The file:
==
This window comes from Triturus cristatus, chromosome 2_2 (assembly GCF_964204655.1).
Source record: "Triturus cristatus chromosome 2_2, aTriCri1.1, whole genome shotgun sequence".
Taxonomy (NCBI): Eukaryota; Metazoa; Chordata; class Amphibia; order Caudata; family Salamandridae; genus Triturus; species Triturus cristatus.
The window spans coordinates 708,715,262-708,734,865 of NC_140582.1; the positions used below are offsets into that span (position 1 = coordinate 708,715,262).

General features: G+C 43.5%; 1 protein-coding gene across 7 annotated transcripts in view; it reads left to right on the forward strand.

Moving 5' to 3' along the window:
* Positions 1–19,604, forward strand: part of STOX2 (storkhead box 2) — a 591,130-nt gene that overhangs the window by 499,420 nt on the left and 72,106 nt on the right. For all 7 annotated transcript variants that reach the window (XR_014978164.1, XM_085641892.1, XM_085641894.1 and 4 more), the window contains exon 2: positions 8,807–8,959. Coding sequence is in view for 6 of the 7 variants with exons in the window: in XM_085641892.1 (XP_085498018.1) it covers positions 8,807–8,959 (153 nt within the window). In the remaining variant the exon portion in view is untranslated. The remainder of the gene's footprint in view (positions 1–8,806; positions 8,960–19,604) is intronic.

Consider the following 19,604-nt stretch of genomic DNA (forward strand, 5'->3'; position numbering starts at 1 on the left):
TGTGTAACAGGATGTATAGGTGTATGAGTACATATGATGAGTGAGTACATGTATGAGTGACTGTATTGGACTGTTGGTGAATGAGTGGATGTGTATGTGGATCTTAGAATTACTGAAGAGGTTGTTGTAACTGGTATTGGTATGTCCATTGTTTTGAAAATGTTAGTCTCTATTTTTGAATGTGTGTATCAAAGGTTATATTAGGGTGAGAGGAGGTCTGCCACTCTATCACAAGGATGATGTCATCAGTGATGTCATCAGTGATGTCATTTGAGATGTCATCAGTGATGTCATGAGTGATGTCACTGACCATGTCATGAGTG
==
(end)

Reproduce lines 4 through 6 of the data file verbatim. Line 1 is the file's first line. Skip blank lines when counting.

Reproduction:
The window spans coordinates 708,715,262-708,734,865 of NC_140582.1; the positions used below are offsets into that span (position 1 = coordinate 708,715,262).

General features: G+C 43.5%; 1 protein-coding gene across 7 annotated transcripts in view; it reads left to right on the forward strand.

Moving 5' to 3' along the window: